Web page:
Surprise, the Galaxy Note 20 has a smaller battery than that of the Galaxy S20 +. The capacity goes from 4500 mAh to 4300 mAh. Of course, you have to wait for more battery life tests to get an accurate result, but the Note 20 shouldn’t suffer too much. Its screen displays only FHD + 1080p definition and a frame refresh rate of 60 Hz, while the S20 + is capable of offering QHD + quality or a rate of 120 Hz. Power-hungry features that require the integration of an imposing battery. The Note 20 being deprived of these options, it should consume less than an S20 +.
The Note 20 is in any case much better equipped than the S20 + in terms of wired charging. It supports a 45W power allowing the device’s battery to be reassembled very quickly. The S20 + is not badly off with its recharge 25W, but it is still much less effective. However, there is no difference in wireless induction charging with very good 15W in both cases (and 9W for reverse charging allowing you to charge third-party devices with the mobile battery).
Samsung did not break its head when deciding the photo setup of the Note 20, it sports the same modules that we were already entitled to on the S20 +. On the two mobiles, we therefore find: a wide-angle sensor 12 MP, f / 1.8, 26mm (wide), 1 / 1.76 ″, 1.8µm, Dual Pixel PDAF + a 12 MP ultra wide-angle, f / 2.2, 13mm, 1 / 2.55 ″, 1.4µm, Super Steady video + a 64 MP telephoto lens, f / 2.0,, 1 / 1.72 ″, 0.8µm, PDAF, OIS.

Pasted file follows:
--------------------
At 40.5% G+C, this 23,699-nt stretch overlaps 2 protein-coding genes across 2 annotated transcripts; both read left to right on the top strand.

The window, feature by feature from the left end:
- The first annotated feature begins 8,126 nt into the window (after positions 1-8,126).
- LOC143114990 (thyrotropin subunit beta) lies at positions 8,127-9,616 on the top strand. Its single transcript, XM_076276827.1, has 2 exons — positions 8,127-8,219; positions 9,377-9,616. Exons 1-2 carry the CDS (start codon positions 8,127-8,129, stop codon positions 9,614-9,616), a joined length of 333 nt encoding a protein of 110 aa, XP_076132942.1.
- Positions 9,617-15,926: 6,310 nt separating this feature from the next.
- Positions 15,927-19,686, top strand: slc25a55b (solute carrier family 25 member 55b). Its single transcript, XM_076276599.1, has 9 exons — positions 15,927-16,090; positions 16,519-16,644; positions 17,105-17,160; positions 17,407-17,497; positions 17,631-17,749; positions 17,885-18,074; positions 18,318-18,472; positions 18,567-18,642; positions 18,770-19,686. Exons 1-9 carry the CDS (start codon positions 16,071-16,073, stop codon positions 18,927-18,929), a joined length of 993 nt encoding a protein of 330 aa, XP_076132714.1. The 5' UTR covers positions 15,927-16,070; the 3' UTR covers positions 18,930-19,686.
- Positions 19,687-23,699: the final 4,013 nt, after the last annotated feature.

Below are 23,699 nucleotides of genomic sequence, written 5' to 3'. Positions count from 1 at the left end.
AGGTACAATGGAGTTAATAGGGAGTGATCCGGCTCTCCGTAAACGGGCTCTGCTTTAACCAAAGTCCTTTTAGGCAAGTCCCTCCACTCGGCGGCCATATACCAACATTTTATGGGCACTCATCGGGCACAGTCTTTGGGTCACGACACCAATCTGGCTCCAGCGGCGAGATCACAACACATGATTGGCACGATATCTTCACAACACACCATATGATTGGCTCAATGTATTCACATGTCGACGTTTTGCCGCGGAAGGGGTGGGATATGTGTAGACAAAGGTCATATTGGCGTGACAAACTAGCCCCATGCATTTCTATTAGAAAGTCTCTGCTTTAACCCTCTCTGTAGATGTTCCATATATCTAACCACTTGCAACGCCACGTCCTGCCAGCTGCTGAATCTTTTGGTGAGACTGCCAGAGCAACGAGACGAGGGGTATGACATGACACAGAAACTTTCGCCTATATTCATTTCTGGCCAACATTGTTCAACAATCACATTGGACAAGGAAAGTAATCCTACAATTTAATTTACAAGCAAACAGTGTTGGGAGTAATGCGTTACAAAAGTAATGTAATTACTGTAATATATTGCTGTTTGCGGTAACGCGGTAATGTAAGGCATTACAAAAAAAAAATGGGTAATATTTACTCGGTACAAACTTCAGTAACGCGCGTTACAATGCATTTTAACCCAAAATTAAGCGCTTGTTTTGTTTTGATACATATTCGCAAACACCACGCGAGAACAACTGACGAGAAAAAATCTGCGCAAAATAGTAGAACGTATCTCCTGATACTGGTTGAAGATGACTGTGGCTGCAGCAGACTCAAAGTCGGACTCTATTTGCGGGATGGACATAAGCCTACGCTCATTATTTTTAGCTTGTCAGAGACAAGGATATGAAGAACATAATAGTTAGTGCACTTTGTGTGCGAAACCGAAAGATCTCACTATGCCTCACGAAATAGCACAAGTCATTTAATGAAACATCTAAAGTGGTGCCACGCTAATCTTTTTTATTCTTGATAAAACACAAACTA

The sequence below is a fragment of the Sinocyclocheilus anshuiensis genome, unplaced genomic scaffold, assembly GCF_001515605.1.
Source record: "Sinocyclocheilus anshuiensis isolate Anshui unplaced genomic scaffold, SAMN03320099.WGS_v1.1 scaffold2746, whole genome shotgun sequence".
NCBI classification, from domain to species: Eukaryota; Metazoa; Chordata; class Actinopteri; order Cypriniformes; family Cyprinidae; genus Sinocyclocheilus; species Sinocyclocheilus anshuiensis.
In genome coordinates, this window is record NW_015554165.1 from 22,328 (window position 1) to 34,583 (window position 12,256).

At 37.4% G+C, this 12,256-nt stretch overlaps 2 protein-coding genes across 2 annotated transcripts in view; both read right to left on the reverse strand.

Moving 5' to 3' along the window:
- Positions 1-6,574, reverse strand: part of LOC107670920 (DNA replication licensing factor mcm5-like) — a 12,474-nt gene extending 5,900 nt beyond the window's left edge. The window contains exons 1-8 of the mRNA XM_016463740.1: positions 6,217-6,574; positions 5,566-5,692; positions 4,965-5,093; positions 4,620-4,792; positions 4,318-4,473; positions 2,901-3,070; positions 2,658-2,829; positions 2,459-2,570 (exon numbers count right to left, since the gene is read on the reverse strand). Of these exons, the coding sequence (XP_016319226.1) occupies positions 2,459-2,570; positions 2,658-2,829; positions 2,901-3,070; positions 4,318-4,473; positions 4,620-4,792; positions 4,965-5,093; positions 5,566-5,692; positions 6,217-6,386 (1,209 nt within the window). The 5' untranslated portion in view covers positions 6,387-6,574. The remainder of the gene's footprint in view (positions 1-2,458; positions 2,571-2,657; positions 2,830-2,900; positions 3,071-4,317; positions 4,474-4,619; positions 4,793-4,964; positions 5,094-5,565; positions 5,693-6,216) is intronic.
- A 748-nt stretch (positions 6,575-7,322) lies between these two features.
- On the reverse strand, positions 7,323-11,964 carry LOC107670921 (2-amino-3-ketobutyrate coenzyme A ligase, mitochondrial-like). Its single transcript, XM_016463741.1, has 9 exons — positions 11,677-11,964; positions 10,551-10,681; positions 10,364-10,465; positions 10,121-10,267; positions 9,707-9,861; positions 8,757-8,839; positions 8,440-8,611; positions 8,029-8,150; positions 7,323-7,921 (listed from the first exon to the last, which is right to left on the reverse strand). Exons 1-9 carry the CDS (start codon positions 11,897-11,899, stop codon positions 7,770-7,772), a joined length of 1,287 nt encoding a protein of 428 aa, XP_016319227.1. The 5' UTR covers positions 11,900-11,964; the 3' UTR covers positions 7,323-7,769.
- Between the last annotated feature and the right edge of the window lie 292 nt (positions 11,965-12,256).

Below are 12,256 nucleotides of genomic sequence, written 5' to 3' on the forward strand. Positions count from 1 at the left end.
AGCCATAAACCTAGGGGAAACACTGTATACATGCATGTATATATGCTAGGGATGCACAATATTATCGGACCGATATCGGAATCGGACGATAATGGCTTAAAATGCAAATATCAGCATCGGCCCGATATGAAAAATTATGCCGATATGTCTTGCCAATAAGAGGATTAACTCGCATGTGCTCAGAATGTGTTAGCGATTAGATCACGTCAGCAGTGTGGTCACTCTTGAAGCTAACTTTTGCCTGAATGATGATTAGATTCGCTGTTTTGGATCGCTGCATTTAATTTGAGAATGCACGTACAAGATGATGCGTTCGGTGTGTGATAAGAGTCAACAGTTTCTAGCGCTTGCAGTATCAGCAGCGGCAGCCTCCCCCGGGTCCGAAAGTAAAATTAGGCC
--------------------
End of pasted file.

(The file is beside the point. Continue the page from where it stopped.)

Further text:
But there are still some differences. The Note 20’s telephoto lens is notably more capable, offering 3x optical and 30x hybrid zoom thanks to a welcome software optimization. The S20 + offers 2x optical, 3x hybrid and 30x digital zoom. But the latter is not very convincing after our test of the Galaxy S20 +. Switching from digital to hybrid for a 30x zoom can improve quality.
The S20 + is distinguished by an additional 3D ToF sensor (0.3 MP, f / 1.0 aperture) for better management of the depth of field.
Samsung takes care of its high end on the audio part, but the Note 20 does not receive any noticeable improvement compared to the S20 +. The two smartphones are equipped with equal stereo speakers. For quality sound, you must of course connect headphones or headphones. Wired, this necessarily does not pass the USB-C port of devices since there is no 3.5mm jack port. AKG USB-C headphones are included in the box.
For wireless, there is a slight difference. Note 20 supports the standard Bluetooth 5.1, while the S20 + got stuck on Bluetooth 5.0. Bluetooth 5.1 made fewer improvements than Bluetooth 5.0 at the time, but still allows for faster pairing and less disruption.
Software and Features
The Note 20 comes out directly under Samsung’s software overlay One UI 2.1, based on Android 10. The S20 + was launched under One UI 2.0 but an update is already available to upgrade to the latest version of the interface, one of the best in the Android environment (if this is not the best).